Sunday, May 23, 2010

Honeybee in May

I have a feeling that this summer is going to be a much better one for honeybees, given the spring we've had. I took this with my little Canon Elph and I have to say, I'm really impressed with the video quality on that thing!

My two hives of bees unfortunately died last November. My mentor thought they starved to death; it was a rough summer for them due to all the cold and rain. He lost four of his 40 hives in November too.

Two of my beehives are currently at my mentor's place. He is forcing swarms into them, and will then drive my hives (and the thousands of bees inside!) back to our farm.

If you watch the video, you can see Miss Honeybee's straw-like reddish tongue sucking out nectar. The dandelions are extremely popular right now, as are the flowering trees.

For all you who are terrified of honeybees, try not to be. If you have an allergy, of course you should stay away, but as you can see, a honeybee at work isn't really interested in you unless you are deliberately harassing her. I was holding the camera very close to this one and she paid no heed. I often sit in the garden closely watching the bees on the flowers and it's fascinating. Honeybees are not generally aggressive unless you are swatting at them or invading their hive. Hornets are another story...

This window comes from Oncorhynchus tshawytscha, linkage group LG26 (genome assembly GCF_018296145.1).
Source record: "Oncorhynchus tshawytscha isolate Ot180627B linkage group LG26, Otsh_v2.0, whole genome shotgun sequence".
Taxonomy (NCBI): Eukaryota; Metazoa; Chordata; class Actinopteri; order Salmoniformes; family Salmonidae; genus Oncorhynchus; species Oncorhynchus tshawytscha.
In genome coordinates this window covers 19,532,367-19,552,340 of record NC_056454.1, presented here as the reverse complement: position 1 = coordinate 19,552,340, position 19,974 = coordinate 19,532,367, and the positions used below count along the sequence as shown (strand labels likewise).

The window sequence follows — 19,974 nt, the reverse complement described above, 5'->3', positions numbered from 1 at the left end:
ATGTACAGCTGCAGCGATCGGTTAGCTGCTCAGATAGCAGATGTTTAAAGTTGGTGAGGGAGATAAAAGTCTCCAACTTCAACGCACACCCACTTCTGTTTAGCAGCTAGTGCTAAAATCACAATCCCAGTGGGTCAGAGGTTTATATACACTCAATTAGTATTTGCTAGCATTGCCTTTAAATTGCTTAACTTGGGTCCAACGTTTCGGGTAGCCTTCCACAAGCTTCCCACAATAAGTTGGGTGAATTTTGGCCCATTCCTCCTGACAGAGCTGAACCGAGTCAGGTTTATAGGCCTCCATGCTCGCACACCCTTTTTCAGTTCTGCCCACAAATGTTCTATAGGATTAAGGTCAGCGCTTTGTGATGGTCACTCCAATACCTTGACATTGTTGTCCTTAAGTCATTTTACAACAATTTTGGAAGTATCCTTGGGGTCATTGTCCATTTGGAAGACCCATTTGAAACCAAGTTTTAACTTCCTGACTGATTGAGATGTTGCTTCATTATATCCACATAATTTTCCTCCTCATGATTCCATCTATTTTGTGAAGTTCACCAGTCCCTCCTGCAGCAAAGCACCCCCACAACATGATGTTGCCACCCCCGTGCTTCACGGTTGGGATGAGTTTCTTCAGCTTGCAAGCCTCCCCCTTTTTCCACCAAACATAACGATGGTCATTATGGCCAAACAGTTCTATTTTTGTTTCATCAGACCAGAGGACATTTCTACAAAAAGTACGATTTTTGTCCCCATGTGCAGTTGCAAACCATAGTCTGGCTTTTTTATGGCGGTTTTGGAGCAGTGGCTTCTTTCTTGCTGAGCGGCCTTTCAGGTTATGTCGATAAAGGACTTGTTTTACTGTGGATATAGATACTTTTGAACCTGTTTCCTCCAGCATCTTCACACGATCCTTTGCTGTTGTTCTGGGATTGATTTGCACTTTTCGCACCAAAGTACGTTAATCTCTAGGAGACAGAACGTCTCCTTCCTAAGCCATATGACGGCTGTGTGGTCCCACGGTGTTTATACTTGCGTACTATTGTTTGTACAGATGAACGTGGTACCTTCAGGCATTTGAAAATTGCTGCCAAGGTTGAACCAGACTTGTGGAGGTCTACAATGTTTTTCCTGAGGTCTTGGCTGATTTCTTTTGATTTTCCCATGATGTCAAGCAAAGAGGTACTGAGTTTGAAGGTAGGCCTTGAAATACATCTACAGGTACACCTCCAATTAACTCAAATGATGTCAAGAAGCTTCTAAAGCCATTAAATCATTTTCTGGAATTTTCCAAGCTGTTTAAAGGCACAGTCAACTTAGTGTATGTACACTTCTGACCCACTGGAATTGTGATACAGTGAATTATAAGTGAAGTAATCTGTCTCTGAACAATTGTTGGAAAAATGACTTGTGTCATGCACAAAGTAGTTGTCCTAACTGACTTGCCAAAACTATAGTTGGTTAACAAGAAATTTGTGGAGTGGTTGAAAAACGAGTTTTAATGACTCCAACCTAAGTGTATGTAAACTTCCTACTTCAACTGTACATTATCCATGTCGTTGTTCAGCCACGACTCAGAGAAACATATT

If you ever notice yellow pollen on the back legs of a honeybee, that's because they have pollen "baskets" there where they store the pollen they are collecting. The sacs get bigger and bigger as the foraging goes on. When the bee is all full up with pollen and/or nectar, she goes back to the hive to drop off her delivery!


  1. we had completed a bee course last year but have not gotten around to buy a hive as yet... great to think that the honey bees may do better this year

  2. JOhn, I encourage you to go for it. It's good to start with two hives if possible, so you can compare their progress. I just LOVED beekeeping last year, even though the poor girls didn't survive, and I learned so much. I am taking a course with my husband in June. Last year he wasn't into it but now that he's seen me in action, he is fascinated and wants to help with the bees. We had a terrible summer last year, wet and cold and late, and my girls had a slow start, then couldn't bring in enough food (despite me supplementing them with sugar syrup!)

  3. It's great to see bees in action. We did have a small honey bee nest a few years back but sadly they left.

  4. Oh, I'm sorry that you lost your hives. I sure hope you have better luck this year.

  5. I had wondered how your hives survived the cold. I have interesting news for you. I'm still part of the Great Sunflower Project which counts honeybees on sunflowers and then reports the info back to a research group. Today was my 2nd day. I had bumble, carpenter, honey and green (sweat) bees. I could stand right by the blooms and none of them stung me. Most bees are relatively nice until you mess w/ the hive or try to capture them. Wasps are the only naughty ones.

  6. It was a bad bad year. I just read an article in the paper about the local commercial beekeeper. He lost way too many hives and thinks he'll have to quit if this keeps up.

    Robin, some people do bring their hives inside in winter (into a barn or some such building), but usually they just wrap the hives well with insulation. Your bee project sounds really cool!


Thank you for all your comments, which I love to read!